Hours spent pulverising forage in pursuit of good health
There’s no shortage of rosehips around in the hedgerows in Yorkshire, so how hard could it be to collect a few and process them into a nourishing source of vitamin C? Memories of being fed a spoon every morning by my mother merged with visions from old Hovis adverts to leave me with enough of a warm mix of nostalgia to see me heading out with my collecting bags.
The first thing I learned is that rosehips aren’t quite as easy to collect as I’d thought. Some of the hips protect themselves with a thin covering of spiky hairs. This means when you grab hold of them and try and pull them off the bush they let you know they don’t like it by pushing some of those hairs into your fingers. It isn’t particularly painful but is sufficiently discomforting to mean you don’t feel inclined to take too many hips off that bush and you need to go looking for another one.
There is a lot of variation between different rosehip bushes. Some produce hips that are almost smooth whereas others have so many sharp spikes that they dig into your hands with fierce determination. I assumed the tasty ones were probably those best protected but having not taken any gloves I spent a lot more time searching out the smooth varieties than sacrificing my hands to the cause of a bit more flavour.
Eventually I had a nice collection of hips and some slightly itchy hands so I headed back home with my treasures and started to process them. My theory was if I washed them a couple of times then I could bung them in a saucepan with some water and boil them into a mush that I could push through a sieve.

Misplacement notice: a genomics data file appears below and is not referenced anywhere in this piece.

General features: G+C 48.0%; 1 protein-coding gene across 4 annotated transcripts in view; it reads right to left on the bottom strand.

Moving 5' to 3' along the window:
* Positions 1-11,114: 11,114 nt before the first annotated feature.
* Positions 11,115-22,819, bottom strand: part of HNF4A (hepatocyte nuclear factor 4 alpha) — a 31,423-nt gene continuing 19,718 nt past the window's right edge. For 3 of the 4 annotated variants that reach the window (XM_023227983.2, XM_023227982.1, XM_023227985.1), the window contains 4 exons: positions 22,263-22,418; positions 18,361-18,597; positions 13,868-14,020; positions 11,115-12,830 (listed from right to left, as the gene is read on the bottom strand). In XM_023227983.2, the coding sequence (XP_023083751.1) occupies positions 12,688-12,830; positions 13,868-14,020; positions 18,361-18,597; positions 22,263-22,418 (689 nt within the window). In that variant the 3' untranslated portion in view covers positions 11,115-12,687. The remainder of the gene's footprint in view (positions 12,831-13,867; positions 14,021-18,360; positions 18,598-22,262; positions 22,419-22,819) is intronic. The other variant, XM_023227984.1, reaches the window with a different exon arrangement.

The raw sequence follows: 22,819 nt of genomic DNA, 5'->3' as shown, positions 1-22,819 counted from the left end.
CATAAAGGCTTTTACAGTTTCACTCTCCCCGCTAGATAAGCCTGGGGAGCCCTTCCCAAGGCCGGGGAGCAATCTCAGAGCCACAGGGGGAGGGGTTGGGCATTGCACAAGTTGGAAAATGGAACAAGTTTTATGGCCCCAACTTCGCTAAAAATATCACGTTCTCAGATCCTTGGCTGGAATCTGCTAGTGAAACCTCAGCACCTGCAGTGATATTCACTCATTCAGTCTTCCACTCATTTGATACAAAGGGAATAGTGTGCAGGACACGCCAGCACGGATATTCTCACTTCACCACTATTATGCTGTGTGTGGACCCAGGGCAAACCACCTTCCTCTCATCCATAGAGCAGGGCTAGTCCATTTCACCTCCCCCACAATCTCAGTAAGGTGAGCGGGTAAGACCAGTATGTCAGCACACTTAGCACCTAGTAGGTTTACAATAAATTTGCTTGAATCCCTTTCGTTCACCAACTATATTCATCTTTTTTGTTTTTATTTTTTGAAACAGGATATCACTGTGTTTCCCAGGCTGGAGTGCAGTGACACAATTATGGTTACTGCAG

As theories go it seemed to work well at first. It was relatively easy to boil down the fruit and start to see it disintegrate into a mixture of fleshy pulp and seeds. I realised I was probably losing some of the goodness this way but figured more than enough would survive to make it worth the effort.
Then I tried to work the mixture through my best metal sieve. At this point the flaw in my plans became evident. It requires effort to push pulverised fruit through a sieve and the seeds you don’t want have a nasty tendency to settle into the bottom and block the passage of anything else. It took a lot of stirring, a bit of swearing and many small batches before I ended up with an insipid looking liquid in the bottom of a bowl.
I found a way to get rid of quite a bit of the waste by splashing it round the kitchen in a manner somewhat similar to the style of the late Jackson Pollock throwing paint onto a canvass. I speculated whether I might be able to submit my efforts for the Turner prize but concluded it might be wiser to spend time cleaning up the kitchen.
At this stage I began to realise that it might not be a bad idea to sample the product of my labours. It was tasteless in the extreme. So I added sugar. I added honey. I added lemon juice. I added lemon zest. I reduced the liquid. The results were a definite improvement. It now tasted like sweet lemons with a vague hint of something insipid in the background. It also had acquired an off brown colour that was not entirely consistent with the warm pink glow that I had been anticipating.
Nevertheless I did seem finally to have succeeded. After around four hours labour I had produced three and a half jars of passable syrup that might just be sufficient to see me through the winter in robust health.
I have been religiously taking a teaspoon a day and feel much better for the experience. Apart, that is, from the slight sniffle, the attack of sneezing and the sore throat. Do you think perhaps I might be coming down with something?